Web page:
Without exception every Ethiopian is desperate to attend school. To do well at school is to gain the highest acceptance with your peers. School enrollment is at seven, although some start earlier. As age in the country is often assessed by height and teeth! Private fee-paying kindergartens are in cities & some rural market towns.
Government schools are elementary Grades 1 to 8, secondary 9-10 and by selection to pre-university 11 & 12. Classes in cities are in shifts, morning, afternoon and evening. Class size officially is 50 but often is many more. There are few facilities for disabled students.
Every year a student must pass a promotion exam, at Grades 8 & 10 these are nationally assessed, otherwise they are regionally assessed. Failure means repeating a year, after a second failure the student can no longer attend a government school. There are no school fees in Government Schools but students must provide their own books and writing instruments. In cities most schools have uniforms and children need footwear, these are not free. In cities there are a number of fee-paying private commercially run schools often managed by churches or NGOs. These are accredited by the Government Bureau of Education and are generally of a high standard. Students can move between the government & private sector, but with difficulty.
The Grade 10 exam (School Leaving Certificate) can not be retaken and after Grade 10 students are streamed into pre-university (Grades 11 & 12) or Technical & Vocational Education Training Colleges (TVETs). TVETs cover artisan trades, physical education, teaching, catering, art, secretarial & computer science or IT. Entry level grades are continually being revised upwards as more students pass through the system and government college/university expansion is unable to accommodate all would-be entrants. For girls and in some less developed regions they have lower entry levels. TVETs offer Certificate Course for two years or Diploma Courses for three years. A number of private fee-paying college/universities offer the same Certificate/Diploma courses for those unable to gain entry to government TVETs. Whilst these are locally accredited, the degrees offered are not so valued either in the job market, or internationally recognized. University is from three to six years, dependent on the course.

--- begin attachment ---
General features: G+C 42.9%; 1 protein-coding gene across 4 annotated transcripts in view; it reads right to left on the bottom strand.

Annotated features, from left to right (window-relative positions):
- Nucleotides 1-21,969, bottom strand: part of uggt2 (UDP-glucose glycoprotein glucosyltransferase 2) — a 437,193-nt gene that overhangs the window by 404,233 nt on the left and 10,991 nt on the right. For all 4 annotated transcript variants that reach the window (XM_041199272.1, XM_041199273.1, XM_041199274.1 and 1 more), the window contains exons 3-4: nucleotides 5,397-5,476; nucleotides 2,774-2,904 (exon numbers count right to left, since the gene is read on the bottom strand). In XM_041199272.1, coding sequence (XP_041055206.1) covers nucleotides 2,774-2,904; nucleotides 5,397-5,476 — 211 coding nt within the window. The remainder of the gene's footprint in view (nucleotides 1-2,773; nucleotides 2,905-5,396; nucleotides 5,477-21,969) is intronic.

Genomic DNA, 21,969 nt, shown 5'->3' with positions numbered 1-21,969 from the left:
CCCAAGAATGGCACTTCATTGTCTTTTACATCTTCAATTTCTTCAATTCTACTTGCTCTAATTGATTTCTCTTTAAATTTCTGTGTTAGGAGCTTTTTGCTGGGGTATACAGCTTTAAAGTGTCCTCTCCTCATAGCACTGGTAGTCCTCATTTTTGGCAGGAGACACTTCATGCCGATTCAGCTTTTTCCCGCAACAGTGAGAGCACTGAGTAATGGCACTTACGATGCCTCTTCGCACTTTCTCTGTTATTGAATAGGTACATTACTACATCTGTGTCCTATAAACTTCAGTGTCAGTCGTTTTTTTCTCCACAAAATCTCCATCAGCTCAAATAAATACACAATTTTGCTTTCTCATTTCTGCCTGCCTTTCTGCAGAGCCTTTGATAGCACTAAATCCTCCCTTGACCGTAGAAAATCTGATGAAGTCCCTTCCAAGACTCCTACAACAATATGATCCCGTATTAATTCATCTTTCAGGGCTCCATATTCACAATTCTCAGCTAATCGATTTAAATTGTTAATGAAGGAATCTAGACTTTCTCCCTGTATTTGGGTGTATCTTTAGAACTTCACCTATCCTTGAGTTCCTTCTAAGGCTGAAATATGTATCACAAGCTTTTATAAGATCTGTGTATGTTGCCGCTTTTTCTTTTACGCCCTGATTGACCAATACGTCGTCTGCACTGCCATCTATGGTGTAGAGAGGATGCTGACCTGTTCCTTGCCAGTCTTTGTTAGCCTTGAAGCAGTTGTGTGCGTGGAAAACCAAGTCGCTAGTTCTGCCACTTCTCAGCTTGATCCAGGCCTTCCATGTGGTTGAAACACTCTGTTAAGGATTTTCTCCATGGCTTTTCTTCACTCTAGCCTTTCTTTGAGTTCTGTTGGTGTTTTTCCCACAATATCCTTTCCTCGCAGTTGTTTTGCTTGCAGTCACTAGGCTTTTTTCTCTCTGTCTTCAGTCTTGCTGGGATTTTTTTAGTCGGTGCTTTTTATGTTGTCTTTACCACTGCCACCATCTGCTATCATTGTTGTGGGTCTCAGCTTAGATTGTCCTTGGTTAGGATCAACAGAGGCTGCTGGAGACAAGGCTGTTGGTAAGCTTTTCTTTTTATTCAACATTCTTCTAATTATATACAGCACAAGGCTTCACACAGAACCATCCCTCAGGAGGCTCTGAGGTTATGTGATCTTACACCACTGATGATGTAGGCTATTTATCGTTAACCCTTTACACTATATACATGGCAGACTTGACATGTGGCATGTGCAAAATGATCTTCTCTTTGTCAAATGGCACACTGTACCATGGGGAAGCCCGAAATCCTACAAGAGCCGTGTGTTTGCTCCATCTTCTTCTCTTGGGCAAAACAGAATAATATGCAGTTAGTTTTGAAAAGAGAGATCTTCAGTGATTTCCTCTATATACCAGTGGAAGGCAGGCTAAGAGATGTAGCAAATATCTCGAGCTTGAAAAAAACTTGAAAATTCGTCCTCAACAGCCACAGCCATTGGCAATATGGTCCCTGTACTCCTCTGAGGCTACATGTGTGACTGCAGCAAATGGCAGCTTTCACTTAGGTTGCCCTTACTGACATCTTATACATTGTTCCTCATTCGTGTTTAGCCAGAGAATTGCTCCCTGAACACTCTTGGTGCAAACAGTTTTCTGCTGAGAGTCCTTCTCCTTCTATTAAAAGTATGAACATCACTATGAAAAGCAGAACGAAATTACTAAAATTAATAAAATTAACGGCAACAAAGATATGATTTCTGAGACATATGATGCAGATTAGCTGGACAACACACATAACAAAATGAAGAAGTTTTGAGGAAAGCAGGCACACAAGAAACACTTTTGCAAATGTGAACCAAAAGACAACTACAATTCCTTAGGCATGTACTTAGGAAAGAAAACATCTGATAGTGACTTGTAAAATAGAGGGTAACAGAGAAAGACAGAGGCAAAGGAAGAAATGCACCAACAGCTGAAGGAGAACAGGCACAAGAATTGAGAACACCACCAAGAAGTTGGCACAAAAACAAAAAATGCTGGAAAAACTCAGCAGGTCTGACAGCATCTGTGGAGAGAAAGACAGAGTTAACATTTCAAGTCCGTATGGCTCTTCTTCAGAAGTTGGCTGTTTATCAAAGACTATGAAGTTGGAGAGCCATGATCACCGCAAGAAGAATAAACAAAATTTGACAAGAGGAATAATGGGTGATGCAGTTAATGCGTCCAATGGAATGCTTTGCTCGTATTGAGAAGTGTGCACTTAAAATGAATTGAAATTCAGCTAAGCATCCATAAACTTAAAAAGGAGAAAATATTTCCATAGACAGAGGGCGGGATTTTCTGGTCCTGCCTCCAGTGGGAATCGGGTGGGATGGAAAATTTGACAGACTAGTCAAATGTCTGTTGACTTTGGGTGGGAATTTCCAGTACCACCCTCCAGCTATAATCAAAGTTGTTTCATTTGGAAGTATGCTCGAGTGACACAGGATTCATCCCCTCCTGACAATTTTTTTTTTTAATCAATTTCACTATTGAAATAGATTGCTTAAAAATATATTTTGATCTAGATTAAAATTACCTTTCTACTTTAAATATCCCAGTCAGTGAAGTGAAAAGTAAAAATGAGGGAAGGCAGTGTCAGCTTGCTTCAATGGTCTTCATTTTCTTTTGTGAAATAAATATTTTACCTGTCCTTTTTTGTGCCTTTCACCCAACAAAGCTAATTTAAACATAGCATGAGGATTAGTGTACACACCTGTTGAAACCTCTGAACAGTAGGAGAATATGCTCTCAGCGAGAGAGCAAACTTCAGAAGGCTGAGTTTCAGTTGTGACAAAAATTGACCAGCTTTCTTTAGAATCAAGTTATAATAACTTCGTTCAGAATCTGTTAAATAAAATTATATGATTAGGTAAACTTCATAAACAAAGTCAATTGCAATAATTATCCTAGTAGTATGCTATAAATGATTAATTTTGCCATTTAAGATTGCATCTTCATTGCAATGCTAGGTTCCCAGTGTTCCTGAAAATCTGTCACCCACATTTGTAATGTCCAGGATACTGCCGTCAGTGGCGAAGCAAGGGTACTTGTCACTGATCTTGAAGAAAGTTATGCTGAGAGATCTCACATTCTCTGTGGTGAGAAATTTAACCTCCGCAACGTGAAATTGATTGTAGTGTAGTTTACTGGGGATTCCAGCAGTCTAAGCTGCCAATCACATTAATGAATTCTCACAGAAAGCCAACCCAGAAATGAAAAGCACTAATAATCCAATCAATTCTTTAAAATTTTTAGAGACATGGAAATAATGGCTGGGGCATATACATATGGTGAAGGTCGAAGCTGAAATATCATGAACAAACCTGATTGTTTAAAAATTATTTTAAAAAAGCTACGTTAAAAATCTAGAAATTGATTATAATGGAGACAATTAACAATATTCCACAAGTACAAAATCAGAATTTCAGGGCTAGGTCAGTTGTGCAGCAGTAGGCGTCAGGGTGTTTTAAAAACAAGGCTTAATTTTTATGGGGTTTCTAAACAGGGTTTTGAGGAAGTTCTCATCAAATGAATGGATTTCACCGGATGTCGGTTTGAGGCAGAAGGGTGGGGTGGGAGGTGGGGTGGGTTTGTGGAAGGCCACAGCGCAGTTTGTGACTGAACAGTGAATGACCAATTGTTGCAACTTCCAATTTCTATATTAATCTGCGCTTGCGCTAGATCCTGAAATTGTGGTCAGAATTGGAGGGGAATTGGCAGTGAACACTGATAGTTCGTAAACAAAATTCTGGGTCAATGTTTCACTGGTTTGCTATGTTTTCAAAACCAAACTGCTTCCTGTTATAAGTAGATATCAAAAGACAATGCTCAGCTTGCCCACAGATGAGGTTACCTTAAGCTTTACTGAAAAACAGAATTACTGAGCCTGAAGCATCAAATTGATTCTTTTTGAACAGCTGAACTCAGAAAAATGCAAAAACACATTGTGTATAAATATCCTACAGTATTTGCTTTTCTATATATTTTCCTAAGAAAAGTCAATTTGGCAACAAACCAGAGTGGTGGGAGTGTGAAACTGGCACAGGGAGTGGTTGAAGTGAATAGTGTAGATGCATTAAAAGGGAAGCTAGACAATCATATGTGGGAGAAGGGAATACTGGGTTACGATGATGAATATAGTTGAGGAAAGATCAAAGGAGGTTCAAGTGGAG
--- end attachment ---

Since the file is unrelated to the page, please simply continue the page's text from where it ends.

Undergraduates are not always given either their choice of course or location of University. Attendance is free, but students must “pay back” after graduation when in employment.
Every Ethiopian is desperate to attend school and beyond. Whilst the educational system is tightly controlled, every child may “adjust” their age, where they live and tell the most convincing tear-jerking stories to get admitted. To Ethiopians, education and those qualifications it offers is their panacea for all their problems.
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